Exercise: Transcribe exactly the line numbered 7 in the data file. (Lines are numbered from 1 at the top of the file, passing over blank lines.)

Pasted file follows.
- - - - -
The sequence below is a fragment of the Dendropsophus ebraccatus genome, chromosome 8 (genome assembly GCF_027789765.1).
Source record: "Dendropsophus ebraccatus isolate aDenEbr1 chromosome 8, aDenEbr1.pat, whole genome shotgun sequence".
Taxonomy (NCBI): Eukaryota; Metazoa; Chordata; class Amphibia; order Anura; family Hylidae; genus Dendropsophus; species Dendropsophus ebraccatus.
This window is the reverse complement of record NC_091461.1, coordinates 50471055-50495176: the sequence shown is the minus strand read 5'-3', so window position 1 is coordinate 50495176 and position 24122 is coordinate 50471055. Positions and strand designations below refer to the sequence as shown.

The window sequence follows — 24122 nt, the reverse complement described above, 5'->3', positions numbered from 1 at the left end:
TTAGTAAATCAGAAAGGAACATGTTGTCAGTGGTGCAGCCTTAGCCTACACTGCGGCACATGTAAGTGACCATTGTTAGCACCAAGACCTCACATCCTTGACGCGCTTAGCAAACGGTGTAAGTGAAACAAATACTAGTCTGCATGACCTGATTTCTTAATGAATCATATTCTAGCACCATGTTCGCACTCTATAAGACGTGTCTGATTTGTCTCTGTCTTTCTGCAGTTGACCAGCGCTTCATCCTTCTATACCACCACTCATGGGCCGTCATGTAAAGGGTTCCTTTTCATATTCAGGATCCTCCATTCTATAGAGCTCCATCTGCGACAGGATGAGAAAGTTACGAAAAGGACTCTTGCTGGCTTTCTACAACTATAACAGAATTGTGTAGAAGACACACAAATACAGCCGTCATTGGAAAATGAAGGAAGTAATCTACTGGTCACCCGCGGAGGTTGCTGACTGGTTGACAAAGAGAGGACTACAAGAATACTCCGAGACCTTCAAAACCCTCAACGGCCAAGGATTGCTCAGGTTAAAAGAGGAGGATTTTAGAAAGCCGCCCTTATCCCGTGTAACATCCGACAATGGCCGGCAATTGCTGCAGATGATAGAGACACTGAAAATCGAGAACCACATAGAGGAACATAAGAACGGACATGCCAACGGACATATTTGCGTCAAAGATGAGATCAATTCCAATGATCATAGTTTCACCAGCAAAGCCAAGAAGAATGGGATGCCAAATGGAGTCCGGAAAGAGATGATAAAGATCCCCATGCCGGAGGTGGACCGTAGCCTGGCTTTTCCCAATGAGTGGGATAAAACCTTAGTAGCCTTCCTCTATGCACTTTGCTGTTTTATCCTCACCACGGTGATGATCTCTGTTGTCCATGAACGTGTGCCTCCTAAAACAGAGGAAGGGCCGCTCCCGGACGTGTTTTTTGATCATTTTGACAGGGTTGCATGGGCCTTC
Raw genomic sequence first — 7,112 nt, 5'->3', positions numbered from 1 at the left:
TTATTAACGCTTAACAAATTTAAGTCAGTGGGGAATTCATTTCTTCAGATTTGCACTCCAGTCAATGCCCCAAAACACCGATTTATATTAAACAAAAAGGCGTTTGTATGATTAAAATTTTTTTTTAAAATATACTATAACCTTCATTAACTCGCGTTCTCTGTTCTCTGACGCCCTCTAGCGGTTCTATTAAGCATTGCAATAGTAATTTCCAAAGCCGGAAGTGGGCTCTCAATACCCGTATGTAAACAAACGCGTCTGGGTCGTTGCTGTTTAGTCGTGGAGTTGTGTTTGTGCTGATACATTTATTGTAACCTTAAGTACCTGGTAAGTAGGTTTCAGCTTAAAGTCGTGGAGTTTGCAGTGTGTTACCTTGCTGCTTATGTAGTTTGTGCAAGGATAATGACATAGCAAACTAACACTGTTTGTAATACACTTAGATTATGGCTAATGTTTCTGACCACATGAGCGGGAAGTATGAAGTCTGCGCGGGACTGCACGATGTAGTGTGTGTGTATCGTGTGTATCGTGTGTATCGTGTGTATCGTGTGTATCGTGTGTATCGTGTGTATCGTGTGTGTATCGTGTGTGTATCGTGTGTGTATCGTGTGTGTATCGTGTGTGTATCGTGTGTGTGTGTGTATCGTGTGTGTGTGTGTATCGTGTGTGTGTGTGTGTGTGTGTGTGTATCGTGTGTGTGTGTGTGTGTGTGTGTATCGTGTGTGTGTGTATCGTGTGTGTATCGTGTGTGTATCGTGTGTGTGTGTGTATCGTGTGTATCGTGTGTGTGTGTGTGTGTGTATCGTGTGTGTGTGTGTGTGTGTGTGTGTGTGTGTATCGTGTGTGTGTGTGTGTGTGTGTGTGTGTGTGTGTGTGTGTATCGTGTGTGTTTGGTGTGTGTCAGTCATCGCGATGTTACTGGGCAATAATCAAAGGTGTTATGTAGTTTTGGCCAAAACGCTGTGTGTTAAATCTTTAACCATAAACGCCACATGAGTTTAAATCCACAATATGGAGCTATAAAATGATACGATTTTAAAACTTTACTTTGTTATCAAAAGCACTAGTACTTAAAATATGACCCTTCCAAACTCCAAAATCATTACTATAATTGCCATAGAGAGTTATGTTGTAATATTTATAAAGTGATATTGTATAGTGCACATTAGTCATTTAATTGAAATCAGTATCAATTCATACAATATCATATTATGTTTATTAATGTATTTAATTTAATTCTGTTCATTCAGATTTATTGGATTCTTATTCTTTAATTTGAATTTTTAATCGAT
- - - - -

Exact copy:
Raw genomic sequence first — 7,112 nt, 5'->3', positions numbered from 1 at the left: